Sat. Jan 18th, 2020

Read 4 Fun

Read the short reviews, read the book, comment

Who Loves Bruno?

4 min read

Look Fast or Die Slow by David Six is the second book in the Bruno & Salvanian series. The first one, In the Time It Takes to Blink impressed me so much that I decided not to read this one right away. The pace of the first book was so fast and dense with action that I wanted to put some space between books one and two. It is a bit like not wanting to read a book of jokes from beginning to end, the edge is just not there; as a reader I become jaded. Coming back to this novel after a breather was good. In my opinion, this book is just as great as the first one. There is one huge coincidence which I will not describe that I am sure will annoy some readers as being too much of a … coincidence. I had no problem with it. This is one of the few novels to which I give five Amazon stars.

The familiar character of Bruno is back trying to solve a mystery with an assorted collection of “crew” that seems to frequently not play well together. It is as if they stumble through to the ending with minimum damage despite their character flaws. Sometimes it seems they are working against each other; this is not a homogenous group.

The humor throughout the novel is dry and amusing and sometimes is laugh-out-loud good. Much of it occurs internally in Bruno’s mind during his self-deprecating moods. The novel opens with Bruno trying to figure out what happened the night before and the name of the naked girl in the kitchen frying bacon. Lots of humor is in the dialogue between these two and it is easy for the reader to like this somewhat free spirit immediately. Until she refuses to go away. Bruno wants her to go away. He is not so much of a people person that he wants to give up living in his abandoned gas station alone.

There was a brutal killing. For the squeamish, here comes a WARNING: the descriptions of killings in this novel are extremely graphic. Creativity of killing might be in the eye of the beholder. Bruno gets called to the police station to see former partner but now police supervisor, Sally. The past tense as far as partner is because Bruno was a burnout years earlier after the death of his wife. His status with the police is a bit murky due to an unaccepted resignation. This gives wiggle room to Sally that can allow her to “hire” him as a consultant. She wants Bruno’s assistance in this case because of a note left in the remains of a victim that said, “Miss me, Bruno?”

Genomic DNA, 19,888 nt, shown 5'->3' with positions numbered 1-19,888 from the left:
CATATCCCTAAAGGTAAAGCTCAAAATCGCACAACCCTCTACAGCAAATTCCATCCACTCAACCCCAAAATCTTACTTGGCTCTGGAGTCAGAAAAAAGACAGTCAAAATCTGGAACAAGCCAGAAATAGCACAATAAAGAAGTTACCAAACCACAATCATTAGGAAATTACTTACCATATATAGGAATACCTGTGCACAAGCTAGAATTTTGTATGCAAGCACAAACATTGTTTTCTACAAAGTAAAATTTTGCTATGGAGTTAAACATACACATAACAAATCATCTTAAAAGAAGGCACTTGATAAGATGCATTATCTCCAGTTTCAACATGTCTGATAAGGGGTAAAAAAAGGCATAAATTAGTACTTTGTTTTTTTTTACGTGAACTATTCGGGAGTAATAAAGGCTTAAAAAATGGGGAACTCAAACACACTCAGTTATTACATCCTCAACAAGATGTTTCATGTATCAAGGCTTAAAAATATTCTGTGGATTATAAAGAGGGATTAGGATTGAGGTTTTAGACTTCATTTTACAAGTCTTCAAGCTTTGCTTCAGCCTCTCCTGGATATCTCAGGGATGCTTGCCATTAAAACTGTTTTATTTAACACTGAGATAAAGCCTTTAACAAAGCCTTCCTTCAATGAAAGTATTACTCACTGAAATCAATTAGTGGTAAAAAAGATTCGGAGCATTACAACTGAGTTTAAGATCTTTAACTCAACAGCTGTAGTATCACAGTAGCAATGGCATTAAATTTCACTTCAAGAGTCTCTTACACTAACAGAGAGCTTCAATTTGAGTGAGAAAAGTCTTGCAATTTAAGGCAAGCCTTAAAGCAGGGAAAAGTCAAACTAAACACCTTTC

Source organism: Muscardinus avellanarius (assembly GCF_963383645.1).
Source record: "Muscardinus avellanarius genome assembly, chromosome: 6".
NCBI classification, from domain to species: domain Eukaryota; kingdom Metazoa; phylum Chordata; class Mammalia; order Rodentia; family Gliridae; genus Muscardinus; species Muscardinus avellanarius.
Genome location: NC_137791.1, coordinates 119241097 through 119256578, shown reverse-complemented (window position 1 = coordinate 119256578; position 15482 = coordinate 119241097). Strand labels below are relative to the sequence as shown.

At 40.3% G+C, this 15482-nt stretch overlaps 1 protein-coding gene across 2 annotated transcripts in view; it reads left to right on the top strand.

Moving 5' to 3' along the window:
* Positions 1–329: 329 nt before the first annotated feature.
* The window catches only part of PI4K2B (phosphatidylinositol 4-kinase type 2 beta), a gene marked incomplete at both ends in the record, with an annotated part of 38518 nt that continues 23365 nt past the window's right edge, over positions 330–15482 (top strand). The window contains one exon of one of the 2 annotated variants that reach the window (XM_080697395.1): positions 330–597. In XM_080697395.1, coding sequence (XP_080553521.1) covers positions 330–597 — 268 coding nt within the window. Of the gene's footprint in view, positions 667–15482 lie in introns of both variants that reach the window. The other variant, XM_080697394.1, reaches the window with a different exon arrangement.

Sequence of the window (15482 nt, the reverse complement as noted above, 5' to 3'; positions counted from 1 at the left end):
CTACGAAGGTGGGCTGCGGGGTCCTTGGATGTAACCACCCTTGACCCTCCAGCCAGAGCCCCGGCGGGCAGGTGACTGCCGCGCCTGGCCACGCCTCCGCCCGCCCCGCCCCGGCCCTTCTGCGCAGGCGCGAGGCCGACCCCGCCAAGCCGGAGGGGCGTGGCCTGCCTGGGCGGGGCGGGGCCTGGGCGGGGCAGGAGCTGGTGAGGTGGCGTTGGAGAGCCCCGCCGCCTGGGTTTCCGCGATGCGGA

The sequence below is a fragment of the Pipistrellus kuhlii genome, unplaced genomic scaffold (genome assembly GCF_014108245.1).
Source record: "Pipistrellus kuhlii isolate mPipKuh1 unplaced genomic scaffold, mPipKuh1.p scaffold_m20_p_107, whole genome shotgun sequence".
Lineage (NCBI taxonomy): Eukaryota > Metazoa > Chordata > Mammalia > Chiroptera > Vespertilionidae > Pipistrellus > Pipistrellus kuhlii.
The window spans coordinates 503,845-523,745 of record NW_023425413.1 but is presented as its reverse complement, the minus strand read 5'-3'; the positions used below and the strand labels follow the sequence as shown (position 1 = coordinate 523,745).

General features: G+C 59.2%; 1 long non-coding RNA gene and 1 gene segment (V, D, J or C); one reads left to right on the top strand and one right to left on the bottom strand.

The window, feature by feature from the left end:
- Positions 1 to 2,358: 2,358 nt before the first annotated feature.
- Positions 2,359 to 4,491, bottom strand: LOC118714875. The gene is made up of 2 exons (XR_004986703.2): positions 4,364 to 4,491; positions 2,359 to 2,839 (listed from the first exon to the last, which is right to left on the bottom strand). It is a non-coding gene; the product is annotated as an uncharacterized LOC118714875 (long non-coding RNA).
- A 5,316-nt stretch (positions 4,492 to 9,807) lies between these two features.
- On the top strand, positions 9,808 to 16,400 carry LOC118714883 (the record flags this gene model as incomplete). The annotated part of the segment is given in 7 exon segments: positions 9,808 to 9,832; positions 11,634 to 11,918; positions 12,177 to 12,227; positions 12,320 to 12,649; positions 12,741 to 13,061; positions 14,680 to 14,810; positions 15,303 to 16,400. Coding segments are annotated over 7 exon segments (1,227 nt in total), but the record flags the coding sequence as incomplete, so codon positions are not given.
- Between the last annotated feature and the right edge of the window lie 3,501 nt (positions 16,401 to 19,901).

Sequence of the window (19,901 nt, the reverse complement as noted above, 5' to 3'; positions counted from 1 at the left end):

The chase is on in a predictable plot model. The presentation is so interesting that the predictability is well hidden. Bruno has too many women which is interesting because he lives in an old gas station as he grieves his dead wife. Kylie is a woman he appreciates as she is insatiable sexually. Lt. Sally might be his “real” love but they spend more time denying their attraction to each other than working together to solve the crime. Sidekick Jaje is a former hustler turned cop under Bruno’s mentorship and will take all the time off he needs to aid Bruno in this case. Information from murky sources unknown to law enforcement is needed. It will be supplied by some gang members living with Jaje’s aunt where they study cooking and even open a bakery. Emily, a lady from the previous novel, visits Bruno. She will also hop into bed with Bruno, fight for space with Kylie, and help solve the latest murders. Lt. Sally is not in Bruno’s bed yet, but she has a boytoy to keep her occupied.

The great story of a weird murder mystery to solve competes with the romantic mystery of who is going to be the last girl sleeping in Bruno’s bed. The two stories will race in tandem with a very strange ending that is about 80% surprise. There are a few well-concealed clues pointing in a direction to a suspect but there is no hint as to motive.

I am going to read more by this author. This is the end of the Bruno & Salvanian books but there are other David Six books to read. Due to the author’s intense writing style, I will take a short break and read other stuff. This was a great read that justified my participation in Kindle Unlimited. I read the book for “free.”

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